THE Data Protection Commissioner has defended the way he deals with big tech companies here, dismissing concerns that his office was too weak.
Billy Hawkes and the rest of his team have been criticised for pursuing what has been described as "light touch" regulation of the likes of Facebook and Google and how they handle customer data.
Speaking in Dublin, Mr Hawkes said he had no concerns about how his office handled the big tech firms here.
"We don't go for a confrontational form of regulation, but we are just as tough as other regulators around Europe," he said.
The commissioner also dismissed worries that his staff was undermanned when it came to taking on companies that make billions of euro every year.
"We have the full support of government, and it has been made clear to me that the resources will be available if more big IT firms set up in Ireland.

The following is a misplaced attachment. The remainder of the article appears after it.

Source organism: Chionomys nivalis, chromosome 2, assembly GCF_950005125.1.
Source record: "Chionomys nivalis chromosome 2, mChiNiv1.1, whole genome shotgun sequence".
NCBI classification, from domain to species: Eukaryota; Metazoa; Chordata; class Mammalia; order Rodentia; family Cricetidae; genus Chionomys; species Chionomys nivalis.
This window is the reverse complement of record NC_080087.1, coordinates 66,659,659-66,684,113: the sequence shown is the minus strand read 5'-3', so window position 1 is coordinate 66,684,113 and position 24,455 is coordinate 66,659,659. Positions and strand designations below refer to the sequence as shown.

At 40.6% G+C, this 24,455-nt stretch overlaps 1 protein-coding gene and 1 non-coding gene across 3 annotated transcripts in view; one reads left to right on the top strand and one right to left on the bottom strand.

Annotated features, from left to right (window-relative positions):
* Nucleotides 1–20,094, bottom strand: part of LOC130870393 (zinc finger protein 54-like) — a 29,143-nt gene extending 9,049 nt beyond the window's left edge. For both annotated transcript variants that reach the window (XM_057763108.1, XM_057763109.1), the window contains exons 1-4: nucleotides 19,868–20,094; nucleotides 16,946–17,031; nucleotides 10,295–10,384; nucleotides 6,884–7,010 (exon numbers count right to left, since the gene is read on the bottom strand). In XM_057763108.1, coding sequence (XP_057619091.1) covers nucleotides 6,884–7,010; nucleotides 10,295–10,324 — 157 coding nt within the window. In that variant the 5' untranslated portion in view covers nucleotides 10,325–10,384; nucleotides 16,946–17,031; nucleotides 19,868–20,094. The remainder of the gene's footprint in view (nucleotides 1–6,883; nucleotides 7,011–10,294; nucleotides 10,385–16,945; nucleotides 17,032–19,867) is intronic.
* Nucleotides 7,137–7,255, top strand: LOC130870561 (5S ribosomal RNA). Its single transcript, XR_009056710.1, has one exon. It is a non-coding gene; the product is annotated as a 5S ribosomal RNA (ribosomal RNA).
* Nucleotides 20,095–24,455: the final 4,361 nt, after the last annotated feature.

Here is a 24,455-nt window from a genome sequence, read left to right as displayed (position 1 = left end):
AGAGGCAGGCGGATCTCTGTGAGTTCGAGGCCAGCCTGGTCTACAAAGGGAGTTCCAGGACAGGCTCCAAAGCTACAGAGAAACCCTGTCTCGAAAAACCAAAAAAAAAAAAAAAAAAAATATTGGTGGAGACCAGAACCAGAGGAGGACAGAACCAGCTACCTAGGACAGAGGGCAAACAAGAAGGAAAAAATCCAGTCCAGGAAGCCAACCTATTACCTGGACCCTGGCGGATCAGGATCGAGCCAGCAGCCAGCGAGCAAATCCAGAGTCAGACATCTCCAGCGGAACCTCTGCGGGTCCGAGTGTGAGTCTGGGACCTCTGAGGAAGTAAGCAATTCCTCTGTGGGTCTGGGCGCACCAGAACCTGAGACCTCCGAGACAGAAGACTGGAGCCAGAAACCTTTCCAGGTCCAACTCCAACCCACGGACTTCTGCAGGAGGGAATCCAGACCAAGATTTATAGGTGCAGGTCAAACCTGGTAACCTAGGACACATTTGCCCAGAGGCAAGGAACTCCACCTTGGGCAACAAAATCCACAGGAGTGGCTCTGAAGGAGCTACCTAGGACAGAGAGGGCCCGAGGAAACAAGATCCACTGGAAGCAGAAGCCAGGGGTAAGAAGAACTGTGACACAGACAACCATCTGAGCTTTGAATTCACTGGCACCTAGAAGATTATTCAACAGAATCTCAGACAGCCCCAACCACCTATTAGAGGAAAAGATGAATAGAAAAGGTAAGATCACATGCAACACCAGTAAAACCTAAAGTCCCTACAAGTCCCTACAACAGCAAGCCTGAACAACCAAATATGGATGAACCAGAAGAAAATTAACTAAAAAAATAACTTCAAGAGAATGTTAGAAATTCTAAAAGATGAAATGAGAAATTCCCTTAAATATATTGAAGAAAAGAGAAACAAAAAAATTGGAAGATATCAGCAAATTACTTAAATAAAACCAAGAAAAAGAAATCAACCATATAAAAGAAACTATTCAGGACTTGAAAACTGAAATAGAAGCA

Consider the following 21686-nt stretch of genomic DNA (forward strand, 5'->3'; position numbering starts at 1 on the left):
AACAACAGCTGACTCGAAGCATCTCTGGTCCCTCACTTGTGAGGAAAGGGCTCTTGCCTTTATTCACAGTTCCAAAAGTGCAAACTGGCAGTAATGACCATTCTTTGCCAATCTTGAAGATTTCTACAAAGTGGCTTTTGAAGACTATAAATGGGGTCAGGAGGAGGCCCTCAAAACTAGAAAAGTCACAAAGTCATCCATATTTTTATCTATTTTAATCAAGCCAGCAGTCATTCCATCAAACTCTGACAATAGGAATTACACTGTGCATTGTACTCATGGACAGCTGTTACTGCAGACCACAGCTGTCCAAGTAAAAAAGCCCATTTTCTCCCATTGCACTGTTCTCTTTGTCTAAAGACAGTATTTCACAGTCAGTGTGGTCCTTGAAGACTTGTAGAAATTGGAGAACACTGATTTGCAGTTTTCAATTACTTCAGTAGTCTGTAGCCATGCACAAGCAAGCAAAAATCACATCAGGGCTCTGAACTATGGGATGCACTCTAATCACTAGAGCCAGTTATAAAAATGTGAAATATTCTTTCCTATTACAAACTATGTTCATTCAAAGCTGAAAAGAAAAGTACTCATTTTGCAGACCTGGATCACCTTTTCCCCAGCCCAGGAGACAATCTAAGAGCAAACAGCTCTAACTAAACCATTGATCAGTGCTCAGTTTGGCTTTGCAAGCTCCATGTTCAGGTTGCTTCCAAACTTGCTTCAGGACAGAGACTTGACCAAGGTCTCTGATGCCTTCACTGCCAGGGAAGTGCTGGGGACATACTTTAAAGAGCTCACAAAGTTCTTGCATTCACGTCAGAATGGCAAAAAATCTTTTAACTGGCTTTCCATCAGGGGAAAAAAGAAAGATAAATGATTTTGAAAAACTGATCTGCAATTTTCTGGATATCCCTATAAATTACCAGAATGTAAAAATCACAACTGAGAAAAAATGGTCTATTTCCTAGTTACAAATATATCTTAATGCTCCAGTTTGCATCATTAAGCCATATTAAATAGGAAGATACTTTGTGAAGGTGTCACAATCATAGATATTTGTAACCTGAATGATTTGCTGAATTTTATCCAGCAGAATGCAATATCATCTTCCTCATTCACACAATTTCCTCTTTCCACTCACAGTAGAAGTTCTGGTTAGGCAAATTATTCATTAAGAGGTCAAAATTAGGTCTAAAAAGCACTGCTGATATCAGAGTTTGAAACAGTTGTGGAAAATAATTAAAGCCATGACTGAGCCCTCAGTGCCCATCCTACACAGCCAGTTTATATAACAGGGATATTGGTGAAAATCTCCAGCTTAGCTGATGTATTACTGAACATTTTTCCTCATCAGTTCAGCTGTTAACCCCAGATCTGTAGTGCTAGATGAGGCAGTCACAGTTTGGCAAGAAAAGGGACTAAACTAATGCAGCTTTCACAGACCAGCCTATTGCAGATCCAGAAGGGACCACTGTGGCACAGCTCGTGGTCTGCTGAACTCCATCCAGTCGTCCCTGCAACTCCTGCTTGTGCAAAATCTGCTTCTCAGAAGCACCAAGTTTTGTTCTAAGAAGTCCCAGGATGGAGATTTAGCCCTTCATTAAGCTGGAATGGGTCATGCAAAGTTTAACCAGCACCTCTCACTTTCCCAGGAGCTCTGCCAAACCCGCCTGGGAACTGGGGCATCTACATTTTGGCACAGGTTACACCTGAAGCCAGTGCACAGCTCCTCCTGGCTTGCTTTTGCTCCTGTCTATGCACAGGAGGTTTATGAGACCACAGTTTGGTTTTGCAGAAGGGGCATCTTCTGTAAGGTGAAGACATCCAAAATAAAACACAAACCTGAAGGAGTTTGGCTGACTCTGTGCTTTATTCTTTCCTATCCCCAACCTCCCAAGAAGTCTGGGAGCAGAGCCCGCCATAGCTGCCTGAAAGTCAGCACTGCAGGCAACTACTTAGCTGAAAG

The EU is working on new regulations governing how companies handle data, with the "right to be forgotten" expected to be at the forefront of any new regulation.
There is a danger that the regulation could be watered down into a mere "directive" which could be interpreted differently by all 27 EU member states.
"Clearly that would not be ideal for us, as we are the lead regulator for the likes of Facebook in Europe," said Mr Hawke.
"I would much prefer the EU ruling to be a regulation rather than having to deal with 27 interpretations of a directive," he added.
Facebook's global vice-president for public policy Marne Levine, meanwhile, warned that the any new law would need to be "smart" if it is to allow Europe to continue to attract innovation.
"Any new law must focus on delivering strong data protection standards, but also growth," she claimed.